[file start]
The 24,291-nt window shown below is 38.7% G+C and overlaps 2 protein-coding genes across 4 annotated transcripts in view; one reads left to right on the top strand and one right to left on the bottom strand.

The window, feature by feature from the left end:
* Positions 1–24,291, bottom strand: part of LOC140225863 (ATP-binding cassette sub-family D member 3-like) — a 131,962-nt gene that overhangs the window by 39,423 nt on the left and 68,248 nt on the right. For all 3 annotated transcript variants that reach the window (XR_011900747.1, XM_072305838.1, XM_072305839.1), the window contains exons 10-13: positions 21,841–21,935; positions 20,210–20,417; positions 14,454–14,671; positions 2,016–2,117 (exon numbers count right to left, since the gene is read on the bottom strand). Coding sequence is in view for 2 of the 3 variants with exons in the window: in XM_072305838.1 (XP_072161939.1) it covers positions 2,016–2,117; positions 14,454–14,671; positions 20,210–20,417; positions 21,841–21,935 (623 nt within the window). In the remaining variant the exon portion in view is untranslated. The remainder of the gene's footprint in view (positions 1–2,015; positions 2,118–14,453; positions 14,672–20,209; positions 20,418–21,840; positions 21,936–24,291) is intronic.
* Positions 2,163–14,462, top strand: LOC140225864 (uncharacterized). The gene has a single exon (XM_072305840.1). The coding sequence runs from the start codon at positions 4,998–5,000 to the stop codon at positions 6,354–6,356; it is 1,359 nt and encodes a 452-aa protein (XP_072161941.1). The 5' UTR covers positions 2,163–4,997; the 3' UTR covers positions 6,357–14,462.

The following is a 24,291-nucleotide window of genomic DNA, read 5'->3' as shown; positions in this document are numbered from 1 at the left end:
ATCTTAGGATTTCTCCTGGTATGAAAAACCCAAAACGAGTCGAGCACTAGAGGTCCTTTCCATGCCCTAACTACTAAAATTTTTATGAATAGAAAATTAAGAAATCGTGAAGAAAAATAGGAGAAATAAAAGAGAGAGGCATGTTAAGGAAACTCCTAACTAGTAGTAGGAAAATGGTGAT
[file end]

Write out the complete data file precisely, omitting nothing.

The 24,291-nt window shown below is 38.7% G+C and overlaps 2 protein-coding genes across 4 annotated transcripts in view; one reads left to right on the top strand and one right to left on the bottom strand.

The window, feature by feature from the left end:
* Positions 1–24,291, bottom strand: part of LOC140225863 (ATP-binding cassette sub-family D member 3-like) — a 131,962-nt gene that overhangs the window by 39,423 nt on the left and 68,248 nt on the right. For all 3 annotated transcript variants that reach the window (XR_011900747.1, XM_072305838.1, XM_072305839.1), the window contains exons 10-13: positions 21,841–21,935; positions 20,210–20,417; positions 14,454–14,671; positions 2,016–2,117 (exon numbers count right to left, since the gene is read on the bottom strand). Coding sequence is in view for 2 of the 3 variants with exons in the window: in XM_072305838.1 (XP_072161939.1) it covers positions 2,016–2,117; positions 14,454–14,671; positions 20,210–20,417; positions 21,841–21,935 (623 nt within the window). In the remaining variant the exon portion in view is untranslated. The remainder of the gene's footprint in view (positions 1–2,015; positions 2,118–14,453; positions 14,672–20,209; positions 20,418–21,840; positions 21,936–24,291) is intronic.
* Positions 2,163–14,462, top strand: LOC140225864 (uncharacterized). The gene has a single exon (XM_072305840.1). The coding sequence runs from the start codon at positions 4,998–5,000 to the stop codon at positions 6,354–6,356; it is 1,359 nt and encodes a 452-aa protein (XP_072161941.1). The 5' UTR covers positions 2,163–4,997; the 3' UTR covers positions 6,357–14,462.

The following is a 24,291-nucleotide window of genomic DNA, read 5'->3' as shown; positions in this document are numbered from 1 at the left end:
ATCTTAGGATTTCTCCTGGTATGAAAAACCCAAAACGAGTCGAGCACTAGAGGTCCTTTCCATGCCCTAACTACTAAAATTTTTATGAATAGAAAATTAAGAAATCGTGAAGAAAAATAGGAGAAATAAAAGAGAGAGGCATGTTAAGGAAACTCCTAACTAGTAGTAGGAAAATGGTGAT